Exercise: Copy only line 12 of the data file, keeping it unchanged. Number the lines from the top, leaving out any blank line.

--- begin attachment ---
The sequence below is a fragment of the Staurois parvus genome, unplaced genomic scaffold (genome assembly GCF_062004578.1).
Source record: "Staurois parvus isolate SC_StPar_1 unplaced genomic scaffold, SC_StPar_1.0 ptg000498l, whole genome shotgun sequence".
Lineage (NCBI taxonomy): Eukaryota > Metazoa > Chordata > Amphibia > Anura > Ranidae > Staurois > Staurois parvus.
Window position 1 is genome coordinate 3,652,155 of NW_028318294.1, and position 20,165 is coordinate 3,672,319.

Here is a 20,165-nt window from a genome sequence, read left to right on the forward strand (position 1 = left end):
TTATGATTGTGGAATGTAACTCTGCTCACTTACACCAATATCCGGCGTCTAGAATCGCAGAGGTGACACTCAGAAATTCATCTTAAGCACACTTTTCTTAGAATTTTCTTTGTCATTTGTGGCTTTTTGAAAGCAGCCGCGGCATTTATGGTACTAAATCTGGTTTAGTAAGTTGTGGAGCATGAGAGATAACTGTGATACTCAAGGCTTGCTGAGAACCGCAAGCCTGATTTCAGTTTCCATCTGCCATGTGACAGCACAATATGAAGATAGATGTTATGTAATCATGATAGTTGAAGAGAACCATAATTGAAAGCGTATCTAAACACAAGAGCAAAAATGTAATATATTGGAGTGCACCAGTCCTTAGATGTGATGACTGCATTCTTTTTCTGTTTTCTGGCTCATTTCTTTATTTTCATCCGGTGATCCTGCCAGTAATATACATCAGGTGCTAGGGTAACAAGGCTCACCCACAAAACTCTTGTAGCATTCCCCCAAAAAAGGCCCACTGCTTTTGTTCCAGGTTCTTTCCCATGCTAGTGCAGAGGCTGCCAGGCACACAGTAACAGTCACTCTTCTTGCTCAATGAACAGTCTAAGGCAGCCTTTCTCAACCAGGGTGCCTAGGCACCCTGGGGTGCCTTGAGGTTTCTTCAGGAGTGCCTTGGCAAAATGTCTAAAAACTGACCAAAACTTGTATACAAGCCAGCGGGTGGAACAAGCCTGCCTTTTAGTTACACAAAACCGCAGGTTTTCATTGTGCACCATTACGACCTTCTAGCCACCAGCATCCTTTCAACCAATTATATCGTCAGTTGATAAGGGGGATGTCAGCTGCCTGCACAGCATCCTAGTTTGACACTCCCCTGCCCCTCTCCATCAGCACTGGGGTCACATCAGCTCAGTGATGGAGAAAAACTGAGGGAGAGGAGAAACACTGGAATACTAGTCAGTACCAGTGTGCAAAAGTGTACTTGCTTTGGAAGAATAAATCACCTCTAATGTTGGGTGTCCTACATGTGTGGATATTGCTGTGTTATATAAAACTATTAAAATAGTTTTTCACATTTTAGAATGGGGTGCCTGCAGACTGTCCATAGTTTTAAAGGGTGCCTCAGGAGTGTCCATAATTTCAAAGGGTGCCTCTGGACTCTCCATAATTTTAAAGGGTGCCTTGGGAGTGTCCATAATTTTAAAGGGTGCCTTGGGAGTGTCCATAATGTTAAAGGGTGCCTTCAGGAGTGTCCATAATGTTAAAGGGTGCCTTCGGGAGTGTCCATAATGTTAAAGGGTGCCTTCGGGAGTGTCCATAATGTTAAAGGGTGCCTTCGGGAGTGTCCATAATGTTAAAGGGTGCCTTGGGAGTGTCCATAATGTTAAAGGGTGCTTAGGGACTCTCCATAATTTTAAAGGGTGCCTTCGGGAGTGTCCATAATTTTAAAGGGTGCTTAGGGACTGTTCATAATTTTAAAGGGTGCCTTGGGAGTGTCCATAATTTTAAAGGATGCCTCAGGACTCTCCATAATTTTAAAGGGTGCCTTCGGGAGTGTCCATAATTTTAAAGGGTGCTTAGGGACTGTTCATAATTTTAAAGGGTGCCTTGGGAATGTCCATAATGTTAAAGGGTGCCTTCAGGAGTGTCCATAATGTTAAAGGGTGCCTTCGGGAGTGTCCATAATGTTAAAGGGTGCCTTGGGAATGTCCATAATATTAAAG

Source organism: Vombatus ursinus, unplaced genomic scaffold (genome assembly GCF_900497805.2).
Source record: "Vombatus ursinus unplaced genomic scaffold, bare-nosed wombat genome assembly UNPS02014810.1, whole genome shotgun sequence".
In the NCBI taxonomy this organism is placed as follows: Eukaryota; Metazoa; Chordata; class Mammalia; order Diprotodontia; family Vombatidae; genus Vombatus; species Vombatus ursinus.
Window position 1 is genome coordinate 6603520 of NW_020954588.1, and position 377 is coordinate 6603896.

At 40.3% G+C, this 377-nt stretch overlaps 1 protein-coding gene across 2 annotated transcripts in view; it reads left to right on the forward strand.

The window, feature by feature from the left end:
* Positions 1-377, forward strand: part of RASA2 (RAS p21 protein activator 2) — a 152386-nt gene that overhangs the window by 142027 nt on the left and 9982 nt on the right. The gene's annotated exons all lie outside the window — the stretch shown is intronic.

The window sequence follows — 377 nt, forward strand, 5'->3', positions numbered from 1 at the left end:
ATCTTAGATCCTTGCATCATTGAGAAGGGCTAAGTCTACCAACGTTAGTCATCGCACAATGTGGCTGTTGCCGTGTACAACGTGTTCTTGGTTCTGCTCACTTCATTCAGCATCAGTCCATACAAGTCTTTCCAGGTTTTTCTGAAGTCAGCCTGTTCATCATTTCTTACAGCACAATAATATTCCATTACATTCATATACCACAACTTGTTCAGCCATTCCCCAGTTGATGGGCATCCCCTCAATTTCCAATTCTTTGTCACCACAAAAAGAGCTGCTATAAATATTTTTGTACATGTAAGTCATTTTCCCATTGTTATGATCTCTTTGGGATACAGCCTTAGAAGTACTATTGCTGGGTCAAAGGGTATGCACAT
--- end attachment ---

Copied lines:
The window, feature by feature from the left end: